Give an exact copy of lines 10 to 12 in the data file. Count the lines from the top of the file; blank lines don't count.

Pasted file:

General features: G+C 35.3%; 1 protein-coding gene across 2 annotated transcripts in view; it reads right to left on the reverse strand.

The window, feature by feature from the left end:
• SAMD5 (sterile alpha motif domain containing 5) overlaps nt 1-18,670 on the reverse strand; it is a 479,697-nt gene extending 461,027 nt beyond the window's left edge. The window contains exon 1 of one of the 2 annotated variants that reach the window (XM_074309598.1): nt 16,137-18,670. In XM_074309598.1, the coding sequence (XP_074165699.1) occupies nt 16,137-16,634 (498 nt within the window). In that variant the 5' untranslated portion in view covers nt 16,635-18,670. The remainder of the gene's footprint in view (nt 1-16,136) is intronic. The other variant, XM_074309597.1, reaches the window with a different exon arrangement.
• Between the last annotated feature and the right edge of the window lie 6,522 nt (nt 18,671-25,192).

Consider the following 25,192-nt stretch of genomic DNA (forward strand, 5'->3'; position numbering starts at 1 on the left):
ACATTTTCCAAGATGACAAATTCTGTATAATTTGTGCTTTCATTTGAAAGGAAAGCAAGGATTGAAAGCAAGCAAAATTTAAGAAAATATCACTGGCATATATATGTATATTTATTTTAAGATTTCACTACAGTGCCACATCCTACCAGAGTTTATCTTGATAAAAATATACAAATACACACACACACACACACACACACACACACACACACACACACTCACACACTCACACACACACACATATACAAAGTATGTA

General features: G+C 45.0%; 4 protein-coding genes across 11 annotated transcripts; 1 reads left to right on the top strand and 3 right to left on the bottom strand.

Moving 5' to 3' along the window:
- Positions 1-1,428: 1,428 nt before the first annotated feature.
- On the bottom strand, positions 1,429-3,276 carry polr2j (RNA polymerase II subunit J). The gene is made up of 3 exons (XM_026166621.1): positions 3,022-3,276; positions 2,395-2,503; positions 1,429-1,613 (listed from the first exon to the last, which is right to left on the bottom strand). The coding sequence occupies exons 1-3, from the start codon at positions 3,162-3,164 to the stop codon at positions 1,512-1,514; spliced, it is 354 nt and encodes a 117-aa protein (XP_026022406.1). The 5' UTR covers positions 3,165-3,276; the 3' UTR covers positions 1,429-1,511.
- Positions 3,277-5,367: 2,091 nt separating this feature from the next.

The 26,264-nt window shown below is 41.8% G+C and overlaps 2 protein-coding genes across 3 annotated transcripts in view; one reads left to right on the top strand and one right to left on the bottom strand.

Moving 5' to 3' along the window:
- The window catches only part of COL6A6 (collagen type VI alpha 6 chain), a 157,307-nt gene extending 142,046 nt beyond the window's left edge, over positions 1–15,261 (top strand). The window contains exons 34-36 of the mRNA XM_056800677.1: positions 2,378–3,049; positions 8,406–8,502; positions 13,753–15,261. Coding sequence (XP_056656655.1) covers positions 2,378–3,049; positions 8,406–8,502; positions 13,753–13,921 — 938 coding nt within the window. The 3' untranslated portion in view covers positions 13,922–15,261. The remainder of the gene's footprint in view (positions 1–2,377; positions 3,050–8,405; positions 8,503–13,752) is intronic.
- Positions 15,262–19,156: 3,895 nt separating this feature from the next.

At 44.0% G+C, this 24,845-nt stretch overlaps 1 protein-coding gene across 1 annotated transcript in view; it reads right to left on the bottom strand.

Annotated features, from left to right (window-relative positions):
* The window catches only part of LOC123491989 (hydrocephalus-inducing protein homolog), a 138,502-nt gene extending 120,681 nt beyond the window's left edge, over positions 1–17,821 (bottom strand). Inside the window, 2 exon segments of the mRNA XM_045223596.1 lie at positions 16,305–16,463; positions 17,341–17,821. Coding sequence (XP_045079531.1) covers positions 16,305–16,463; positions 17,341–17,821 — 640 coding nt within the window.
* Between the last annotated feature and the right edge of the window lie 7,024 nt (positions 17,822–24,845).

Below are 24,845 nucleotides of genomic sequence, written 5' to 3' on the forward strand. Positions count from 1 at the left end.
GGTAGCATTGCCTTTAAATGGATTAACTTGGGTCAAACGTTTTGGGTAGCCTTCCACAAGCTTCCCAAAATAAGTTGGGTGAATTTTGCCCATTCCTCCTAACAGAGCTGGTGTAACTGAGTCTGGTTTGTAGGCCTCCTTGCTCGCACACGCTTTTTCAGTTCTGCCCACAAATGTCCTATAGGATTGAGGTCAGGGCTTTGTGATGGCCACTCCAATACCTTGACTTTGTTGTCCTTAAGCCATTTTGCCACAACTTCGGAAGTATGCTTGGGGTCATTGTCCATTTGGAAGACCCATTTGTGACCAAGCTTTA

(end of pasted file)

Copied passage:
- On the bottom strand, positions 1,429-3,276 carry polr2j (RNA polymerase II subunit J). The gene is made up of 3 exons (XM_026166621.1): positions 3,022-3,276; positions 2,395-2,503; positions 1,429-1,613 (listed from the first exon to the last, which is right to left on the bottom strand). The coding sequence occupies exons 1-3, from the start codon at positions 3,162-3,164 to the stop codon at positions 1,512-1,514; spliced, it is 354 nt and encodes a 117-aa protein (XP_026022406.1). The 5' UTR covers positions 3,165-3,276; the 3' UTR covers positions 1,429-1,511.
- Positions 3,277-5,367: 2,091 nt separating this feature from the next.

The 26,264-nt window shown below is 41.8% G+C and overlaps 2 protein-coding genes across 3 annotated transcripts in view; one reads left to right on the top strand and one right to left on the bottom strand.